A sharply split arbitration panel has awarded pay increases of 3.5 percent a year to more than 500 white-collar Metro employes after a bitter six-year dispute between the transit authority and the employes' union.

John N. Gentry, chairman of the three-member arbitration board, said the settlement would provide "the basis for a very, very constructive relationship" between the transit agency and union.

He described the panel's 2-to-1 decision as "fair and equitable" and added, "I've gotten some flak from both sides."

However, Thomas R. Roth, the union's representative on the arbitration board, denounced the award as "totally unresponsive," "punitive" and improper. He refused to sign the decision and said the union would consider challenging portions of the award in court.

"The two things we were looking for are cost-of-living protection for the employes and parity for employes. We got neither," said Ric Klein, a Metro systems analyst and negotiator for Local 2 of the Office and Professional Employees International Union.

Metro General Manager Carmen E. Turner praised the award as a "balanced decision" and said it would lead to "an important period of stability" for labor relations.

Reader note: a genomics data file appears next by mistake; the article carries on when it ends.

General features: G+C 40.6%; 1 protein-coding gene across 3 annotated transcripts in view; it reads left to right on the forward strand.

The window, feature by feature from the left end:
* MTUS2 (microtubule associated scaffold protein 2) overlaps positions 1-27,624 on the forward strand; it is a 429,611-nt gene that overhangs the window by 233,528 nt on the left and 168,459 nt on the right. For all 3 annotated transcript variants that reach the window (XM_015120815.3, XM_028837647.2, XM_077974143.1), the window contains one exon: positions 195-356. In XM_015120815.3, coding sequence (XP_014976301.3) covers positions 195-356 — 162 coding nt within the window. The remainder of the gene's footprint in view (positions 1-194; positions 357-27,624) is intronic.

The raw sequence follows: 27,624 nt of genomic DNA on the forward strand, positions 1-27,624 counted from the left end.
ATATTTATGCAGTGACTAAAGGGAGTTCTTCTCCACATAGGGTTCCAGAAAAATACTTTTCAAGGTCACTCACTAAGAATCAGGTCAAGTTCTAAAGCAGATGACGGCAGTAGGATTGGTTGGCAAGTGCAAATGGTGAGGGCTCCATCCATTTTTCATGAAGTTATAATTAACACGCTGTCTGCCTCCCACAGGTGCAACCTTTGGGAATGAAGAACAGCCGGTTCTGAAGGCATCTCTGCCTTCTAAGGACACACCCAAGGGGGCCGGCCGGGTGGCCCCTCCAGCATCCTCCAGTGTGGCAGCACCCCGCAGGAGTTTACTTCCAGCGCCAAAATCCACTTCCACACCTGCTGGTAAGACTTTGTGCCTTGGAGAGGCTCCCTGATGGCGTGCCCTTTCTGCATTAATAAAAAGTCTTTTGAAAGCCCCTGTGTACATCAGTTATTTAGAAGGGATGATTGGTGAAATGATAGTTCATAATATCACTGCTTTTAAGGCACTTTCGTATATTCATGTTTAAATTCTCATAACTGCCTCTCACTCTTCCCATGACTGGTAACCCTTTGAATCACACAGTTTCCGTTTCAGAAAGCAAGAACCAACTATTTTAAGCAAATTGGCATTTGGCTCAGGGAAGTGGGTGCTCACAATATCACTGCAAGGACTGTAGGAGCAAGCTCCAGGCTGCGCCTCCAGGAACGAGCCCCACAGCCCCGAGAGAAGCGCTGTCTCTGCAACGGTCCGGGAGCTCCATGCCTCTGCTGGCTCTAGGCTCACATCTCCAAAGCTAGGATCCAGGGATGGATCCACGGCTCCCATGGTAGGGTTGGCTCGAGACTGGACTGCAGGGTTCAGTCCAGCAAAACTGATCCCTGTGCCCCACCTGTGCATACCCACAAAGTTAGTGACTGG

The dispute between Metro and the union local went to arbitration last July after negotiations on a contract broke down.

The arbitrators' award is expected to result in the first contract between Metro and Local 2, which has won the right to represent secretaries, clerks, accountants, computer specialists, lawyers, engineers, planners and other white-collar employes. Their salaries range from $10,000 to $50,000 a year.

Local 2 is the second largest union at Metro. About 5,500 bus drivers, train operators, mechanics and other workers are represented by Local 689 of the Amalgamated Transit Union.

The Local 2 award provided for a 3.5 percent pay increase retroactive to Oct. 1, a 3.5 percent raise next Oct. 1, and a 3 percent increase a year later. Metro had proposed an initial 3.5 percent raise. The union sought larger increases.